Latino actor guns for people’s votes in ‘Our Brand is Crisis’

In Warner Bros. Pictures’ “Our Brand is Crisis,” front and center of the election chaos stands presidential candidate and veteran politico Castillo, who sees his consultants (led by Sandra Bullock’s Jane Bodine) as a necessary evil, and whose mix of charm, pride and privilege is deftly captured by Portuguese actor Joaquim de Almeida (“Fast Five”).

The actor nearly didn’t make the “Our Brand is Crisis” shoot because of an ill-timed gym injury shortly before production, but instead opted to use the situation to his advantage. “Castillo is not an easy guy, not a smiling, happy guy. He has issues. He’s impatient. So I used my own discomfort for the character,” he says.

“He’s a man with money and power,” de Almeida continues. “Castillo is not used to being told what to do, especially by a woman, but these are experts who are well-paid and have run successful campaigns in other countries so he’s willing to hear them out. Then there’s a turning point when he sees the results of Jane’s work, and even if she has a tough way of explaining things and confronts him with the truth, and even if he has a hard time accepting that, he can’t argue with the results.”

Jane sees immediately who Castillo is. Perhaps it’s because these two personalities, often vocally at odds, are oddly simpatico in their single-minded pursuit of the prize.

“Joaquim plays Castillo brilliantly like a person who has once been president but is no longer the president, and is trying to get his groove back,” notes director David Gordon Green. “In that respect, he is similar to Jane in not wanting to step down from the throne and wanting to get back into control. But is he looking out for the best interests of the country, or just addressing his own ego?”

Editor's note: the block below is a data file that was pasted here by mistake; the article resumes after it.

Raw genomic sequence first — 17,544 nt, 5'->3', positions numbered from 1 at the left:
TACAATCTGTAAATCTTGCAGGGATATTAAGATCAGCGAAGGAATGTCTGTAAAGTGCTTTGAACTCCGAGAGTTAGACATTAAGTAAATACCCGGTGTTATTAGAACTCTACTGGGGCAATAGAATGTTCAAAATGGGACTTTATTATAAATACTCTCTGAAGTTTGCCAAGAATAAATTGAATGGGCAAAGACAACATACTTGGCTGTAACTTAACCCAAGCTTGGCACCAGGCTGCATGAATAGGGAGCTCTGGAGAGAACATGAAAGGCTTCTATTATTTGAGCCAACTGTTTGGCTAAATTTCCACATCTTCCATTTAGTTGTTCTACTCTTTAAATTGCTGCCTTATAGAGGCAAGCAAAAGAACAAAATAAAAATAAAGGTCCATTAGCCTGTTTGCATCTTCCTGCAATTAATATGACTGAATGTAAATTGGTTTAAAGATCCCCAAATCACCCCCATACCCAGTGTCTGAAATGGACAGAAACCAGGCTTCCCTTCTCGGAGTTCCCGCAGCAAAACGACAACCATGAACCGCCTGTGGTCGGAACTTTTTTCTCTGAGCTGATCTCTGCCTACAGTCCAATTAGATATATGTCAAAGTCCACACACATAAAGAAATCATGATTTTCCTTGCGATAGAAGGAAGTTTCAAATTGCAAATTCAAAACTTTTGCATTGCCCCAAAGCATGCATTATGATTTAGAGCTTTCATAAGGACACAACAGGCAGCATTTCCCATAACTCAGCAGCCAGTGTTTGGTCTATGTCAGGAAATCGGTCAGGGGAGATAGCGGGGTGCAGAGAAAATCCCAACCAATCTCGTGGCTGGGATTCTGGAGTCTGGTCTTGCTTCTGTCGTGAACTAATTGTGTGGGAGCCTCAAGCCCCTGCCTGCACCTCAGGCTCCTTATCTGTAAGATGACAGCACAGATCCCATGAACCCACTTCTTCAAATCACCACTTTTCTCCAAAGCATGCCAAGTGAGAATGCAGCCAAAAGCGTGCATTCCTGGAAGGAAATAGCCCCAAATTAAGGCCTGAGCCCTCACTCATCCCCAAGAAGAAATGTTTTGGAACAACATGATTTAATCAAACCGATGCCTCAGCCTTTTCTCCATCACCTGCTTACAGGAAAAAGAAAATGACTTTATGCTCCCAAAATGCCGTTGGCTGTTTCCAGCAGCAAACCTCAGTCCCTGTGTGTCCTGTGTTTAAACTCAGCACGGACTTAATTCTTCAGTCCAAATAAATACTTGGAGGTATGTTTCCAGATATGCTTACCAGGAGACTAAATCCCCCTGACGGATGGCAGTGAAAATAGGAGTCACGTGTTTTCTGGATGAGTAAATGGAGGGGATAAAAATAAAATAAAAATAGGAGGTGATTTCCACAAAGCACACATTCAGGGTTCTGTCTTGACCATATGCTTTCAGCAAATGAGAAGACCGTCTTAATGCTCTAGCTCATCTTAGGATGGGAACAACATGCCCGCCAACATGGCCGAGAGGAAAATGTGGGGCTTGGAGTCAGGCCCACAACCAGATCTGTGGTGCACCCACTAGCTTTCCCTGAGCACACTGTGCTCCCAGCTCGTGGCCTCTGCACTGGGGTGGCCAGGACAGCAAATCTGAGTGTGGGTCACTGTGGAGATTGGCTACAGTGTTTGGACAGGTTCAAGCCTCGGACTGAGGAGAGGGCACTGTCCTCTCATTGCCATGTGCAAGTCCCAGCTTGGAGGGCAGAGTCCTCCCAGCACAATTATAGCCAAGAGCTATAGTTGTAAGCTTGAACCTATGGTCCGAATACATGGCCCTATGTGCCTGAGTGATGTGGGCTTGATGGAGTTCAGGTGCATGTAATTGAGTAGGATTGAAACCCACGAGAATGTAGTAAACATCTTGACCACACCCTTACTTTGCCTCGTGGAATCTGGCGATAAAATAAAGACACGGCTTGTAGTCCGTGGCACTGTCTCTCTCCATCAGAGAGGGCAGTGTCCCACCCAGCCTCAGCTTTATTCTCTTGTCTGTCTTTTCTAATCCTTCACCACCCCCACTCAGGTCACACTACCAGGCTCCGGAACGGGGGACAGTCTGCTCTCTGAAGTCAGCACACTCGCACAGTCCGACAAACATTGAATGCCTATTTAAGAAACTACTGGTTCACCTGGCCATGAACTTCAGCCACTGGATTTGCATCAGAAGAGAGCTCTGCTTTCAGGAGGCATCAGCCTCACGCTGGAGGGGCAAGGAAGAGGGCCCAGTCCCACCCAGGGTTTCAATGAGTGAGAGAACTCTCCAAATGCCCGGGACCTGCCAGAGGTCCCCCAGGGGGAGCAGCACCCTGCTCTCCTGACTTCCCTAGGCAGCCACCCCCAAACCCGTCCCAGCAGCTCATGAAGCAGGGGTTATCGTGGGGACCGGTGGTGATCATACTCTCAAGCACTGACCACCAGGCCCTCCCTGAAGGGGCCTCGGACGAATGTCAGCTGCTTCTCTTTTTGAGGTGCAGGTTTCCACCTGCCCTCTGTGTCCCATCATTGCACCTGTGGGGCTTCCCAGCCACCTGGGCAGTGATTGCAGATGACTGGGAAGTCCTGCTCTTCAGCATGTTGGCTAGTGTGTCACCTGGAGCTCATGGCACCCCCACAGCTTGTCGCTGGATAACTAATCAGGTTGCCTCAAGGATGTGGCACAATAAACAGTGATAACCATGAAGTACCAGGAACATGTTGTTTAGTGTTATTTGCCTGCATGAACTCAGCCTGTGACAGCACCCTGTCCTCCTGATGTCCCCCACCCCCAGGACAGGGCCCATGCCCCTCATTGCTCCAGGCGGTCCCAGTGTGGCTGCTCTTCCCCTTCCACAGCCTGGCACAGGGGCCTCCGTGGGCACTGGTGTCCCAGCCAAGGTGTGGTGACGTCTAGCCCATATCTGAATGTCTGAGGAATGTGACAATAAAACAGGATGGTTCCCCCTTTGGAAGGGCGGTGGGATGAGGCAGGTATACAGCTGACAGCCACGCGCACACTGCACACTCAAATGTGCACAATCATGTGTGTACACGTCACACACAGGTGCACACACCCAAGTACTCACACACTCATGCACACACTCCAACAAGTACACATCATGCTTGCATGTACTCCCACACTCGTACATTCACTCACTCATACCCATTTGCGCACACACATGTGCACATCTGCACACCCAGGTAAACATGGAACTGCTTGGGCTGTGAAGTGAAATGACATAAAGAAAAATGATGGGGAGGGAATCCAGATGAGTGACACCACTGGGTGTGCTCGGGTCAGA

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“We auditioned many actors and when Joaquim read we all looked at each other and said, ‘That’s the guy,’” recalls producer Grant Heslov. “He really captures that toughness and machismo and Castillo’s sense of entitlement, while alluding to aspects of this man we may never know.”

Bullock agrees. “There’s great sub-text in his work. He makes Castillo someone both endearing and repulsive. He gives the role an element of power and depth, and it’s clear that he hasn’t been an angel.”

Coincidentally, this film marks the second time that de Almeida has portrayed a Bolivian president. The first was in “Che,” when he appeared as real-life President Barrientos.

In “Our Brand is Crisis,” a Bolivian presidential candidate failing badly in the polls enlists the firepower of an elite American management team, led by the deeply damaged but still brilliant strategist “Calamity” Jane Bodine. In self-imposed retirement following a scandal that rocked her to her core, Jane is coaxed back into the game for the chance to beat her professional nemesis, the loathsome Pat Candy (Billy Bob Thornton), now coaching the opposition.

But as Candy zeroes in on every vulnerability – both on and off the campaign trail – Jane is plunged into a personal crisis as intense as the one her team exploits nationally to boost their numbers. “Our Brand is Crisis” reveals the cynical machinations and private battles of world-class political consultants for whom nothing is sacred and winning is all that matters.

Opening across the Philippines on Jan. 13, 2016, “Our Brand is Crisis” is distributed by Warner Bros. Pictures, a Warner Bros. Entertainment Company.

Non-fiction book ‘The Big Short’ now a provocative film

Based on the true story and best-selling book by Michael Lewis (“The Blind Side,” “Moneyball”), Paramount Pictures presents the sardonic comedy “The Big Short” directed by Adam Mckay (“Step Brothers”) and starring Christian Bale, Steve Carell, Ryan Gosling and Brad Pitt.

In the film, when four outsiders saw what the big banks, media and government refused to, the global collapse of the economy, they had an idea: The Big Short. Their bold investment leads them into the dark underbelly of modern banking where they must question everyone and everything.